June 9th 2006 18:00, I am sitting with my best friend watching the opening match of the World Cup. It wasn’t my first World Cup, I was 20, but it was the first being played when I was fairly knowledgeable about football outside of England. Having got over the heart break of Euro 2004, we decided to watch every game together until England were eliminated. And so to the opening game and the first beer, a bottle of Budweiser. We joked to always remember that first beer. Then it was the first corner, again joking that we would always keep it in our mind. I am not sure about Tim but I haven’t. But then, in the 6th minute, the first goal. The ball came to a German player on the left wing, he cut inside to the edge of the box and curled a magnificent strike from distance. We may have forgotten the corner, but that goal sticks in my mind clearly.
In truth it could have been anyone score that day, I remember the setting more than the goal, but the scorer would go on to be one of the best players his country have seen. That player was Philipp Lahm.
Since that goal, Lahm has gone on to become one of the most decorated players in German football. A player described by Pep Guardiola as one of the most intelligent players he has coached, Lahm has decided to bring an end to his 15 year career at the close of this season. He believes that he no longer has what it takes to compete at the highest level. It is an admirable recognition of his ability but one which I am sure many pundits and fans would not share. At the age of 33, the current Bayern captain is still able to compete with the best. Maybe it is not about ability however, perhaps he wants to go out on the top, as so many do not chose to do.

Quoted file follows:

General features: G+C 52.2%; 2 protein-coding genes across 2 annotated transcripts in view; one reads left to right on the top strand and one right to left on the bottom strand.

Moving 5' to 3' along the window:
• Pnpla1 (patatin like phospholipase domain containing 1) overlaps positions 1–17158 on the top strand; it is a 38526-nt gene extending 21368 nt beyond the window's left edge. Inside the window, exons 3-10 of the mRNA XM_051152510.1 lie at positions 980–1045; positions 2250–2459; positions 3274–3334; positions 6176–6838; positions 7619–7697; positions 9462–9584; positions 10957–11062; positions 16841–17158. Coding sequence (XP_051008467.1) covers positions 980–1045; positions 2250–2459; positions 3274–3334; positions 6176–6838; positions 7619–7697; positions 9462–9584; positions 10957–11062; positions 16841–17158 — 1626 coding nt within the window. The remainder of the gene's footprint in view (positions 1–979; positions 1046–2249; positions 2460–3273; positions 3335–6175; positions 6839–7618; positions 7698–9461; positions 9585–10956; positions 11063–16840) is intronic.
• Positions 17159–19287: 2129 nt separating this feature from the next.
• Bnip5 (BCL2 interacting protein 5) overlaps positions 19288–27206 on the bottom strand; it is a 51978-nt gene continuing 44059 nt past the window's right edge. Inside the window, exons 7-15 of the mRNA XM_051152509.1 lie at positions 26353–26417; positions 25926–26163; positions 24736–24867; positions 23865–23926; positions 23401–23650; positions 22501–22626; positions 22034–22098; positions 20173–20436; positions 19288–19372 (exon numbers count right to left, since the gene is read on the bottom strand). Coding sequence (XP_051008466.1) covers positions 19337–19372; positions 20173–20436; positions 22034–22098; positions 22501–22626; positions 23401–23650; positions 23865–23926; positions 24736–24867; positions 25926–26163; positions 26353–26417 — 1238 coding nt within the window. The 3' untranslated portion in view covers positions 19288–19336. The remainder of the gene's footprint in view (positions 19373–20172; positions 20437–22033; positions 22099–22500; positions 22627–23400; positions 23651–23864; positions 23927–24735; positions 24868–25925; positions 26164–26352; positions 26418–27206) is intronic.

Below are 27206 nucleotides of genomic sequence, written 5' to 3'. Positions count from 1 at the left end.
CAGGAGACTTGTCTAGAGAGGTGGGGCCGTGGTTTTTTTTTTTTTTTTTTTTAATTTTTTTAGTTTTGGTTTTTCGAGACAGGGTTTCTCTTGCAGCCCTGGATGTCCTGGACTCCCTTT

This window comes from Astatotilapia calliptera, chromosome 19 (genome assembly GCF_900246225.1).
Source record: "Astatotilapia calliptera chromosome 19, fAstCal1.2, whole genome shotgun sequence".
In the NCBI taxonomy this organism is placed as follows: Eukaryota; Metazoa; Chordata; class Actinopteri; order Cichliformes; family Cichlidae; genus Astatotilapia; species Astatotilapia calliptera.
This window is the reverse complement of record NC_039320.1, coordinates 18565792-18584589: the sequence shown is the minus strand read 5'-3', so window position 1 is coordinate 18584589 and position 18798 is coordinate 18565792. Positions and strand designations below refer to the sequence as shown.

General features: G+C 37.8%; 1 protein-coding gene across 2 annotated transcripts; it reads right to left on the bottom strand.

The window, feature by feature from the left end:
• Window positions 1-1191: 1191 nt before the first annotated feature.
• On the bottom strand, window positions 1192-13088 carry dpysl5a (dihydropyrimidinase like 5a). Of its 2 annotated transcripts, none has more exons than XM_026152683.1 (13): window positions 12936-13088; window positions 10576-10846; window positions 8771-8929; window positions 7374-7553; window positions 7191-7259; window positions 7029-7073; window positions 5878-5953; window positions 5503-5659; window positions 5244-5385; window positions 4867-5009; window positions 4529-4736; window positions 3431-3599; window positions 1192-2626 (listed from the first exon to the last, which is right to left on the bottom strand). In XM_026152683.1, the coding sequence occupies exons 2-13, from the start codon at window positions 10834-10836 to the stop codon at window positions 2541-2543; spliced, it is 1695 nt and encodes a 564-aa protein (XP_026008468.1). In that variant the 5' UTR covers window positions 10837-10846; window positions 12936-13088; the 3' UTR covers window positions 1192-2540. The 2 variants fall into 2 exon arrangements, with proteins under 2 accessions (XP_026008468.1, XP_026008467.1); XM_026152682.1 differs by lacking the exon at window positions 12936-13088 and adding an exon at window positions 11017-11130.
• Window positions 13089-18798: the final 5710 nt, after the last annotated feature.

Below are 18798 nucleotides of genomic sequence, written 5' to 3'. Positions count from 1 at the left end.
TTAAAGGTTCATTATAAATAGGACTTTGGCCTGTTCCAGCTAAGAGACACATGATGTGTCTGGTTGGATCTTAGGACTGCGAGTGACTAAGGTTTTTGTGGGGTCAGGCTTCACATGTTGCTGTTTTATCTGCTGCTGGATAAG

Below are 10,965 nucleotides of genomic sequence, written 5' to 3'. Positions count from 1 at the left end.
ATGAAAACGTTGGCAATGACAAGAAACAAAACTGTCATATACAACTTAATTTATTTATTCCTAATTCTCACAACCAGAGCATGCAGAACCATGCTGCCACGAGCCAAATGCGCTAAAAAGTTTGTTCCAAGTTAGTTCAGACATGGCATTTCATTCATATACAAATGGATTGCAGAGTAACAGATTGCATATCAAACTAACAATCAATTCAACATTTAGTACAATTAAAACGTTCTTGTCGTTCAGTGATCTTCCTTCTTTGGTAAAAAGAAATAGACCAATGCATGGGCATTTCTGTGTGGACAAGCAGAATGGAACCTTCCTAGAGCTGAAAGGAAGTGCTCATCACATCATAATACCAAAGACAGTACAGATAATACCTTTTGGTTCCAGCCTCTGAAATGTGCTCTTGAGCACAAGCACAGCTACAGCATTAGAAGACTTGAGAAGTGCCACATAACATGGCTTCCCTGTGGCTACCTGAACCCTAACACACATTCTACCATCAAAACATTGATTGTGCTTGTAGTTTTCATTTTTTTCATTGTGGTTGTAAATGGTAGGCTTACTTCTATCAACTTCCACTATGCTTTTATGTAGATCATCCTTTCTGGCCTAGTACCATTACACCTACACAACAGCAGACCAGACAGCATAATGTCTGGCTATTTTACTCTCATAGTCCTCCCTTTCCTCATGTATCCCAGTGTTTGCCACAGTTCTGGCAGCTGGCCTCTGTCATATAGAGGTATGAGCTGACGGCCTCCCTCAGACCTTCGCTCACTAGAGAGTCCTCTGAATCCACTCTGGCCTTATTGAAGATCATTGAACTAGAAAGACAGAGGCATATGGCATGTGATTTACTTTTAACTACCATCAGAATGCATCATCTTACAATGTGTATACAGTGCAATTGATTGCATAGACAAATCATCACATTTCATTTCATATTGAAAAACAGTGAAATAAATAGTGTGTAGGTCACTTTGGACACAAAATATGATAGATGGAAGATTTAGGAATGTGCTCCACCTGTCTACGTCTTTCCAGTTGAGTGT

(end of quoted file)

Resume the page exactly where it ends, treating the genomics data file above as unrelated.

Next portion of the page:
Having ended his international career on a high by wining the World Cup, Lahm has shown that he knows the right time to make a decision like this. It was possibly too early for a player who can still be considered as world class but in doing so, Germany were able to start the process of trying to win the next World Cup with a new set of young stars. With 113 caps for his country, he sits fifth on the all time list of appearances above greats such as Franz Beckenbauer. In the coming years he will surely be mentioned in the same breath as these great German players of past generations.
Having spend his entire club life at Bayern Munich, bar two seasons on loan at Stuttgart, he is one of the most successful players in German history. If Bayern can retain the league this season it will be Lahm’s eighth, a new record. To add to his seven league titles he has won the national cup six times, the Champions League and of course captained his country to World Cup victory in 2014.
His decision seems to come as a surprise to Bayern as contract does not end this season and comes on the back of his 501st appearance for the German champions. Lahm was understood to have turned down the offer to become sporting director at Bayern after his retirement from playing. I am sure that he will not be short of options should he chose to continue in some footballing position in the future but while he decides he can continue to close out this season and bring more success to Bayern.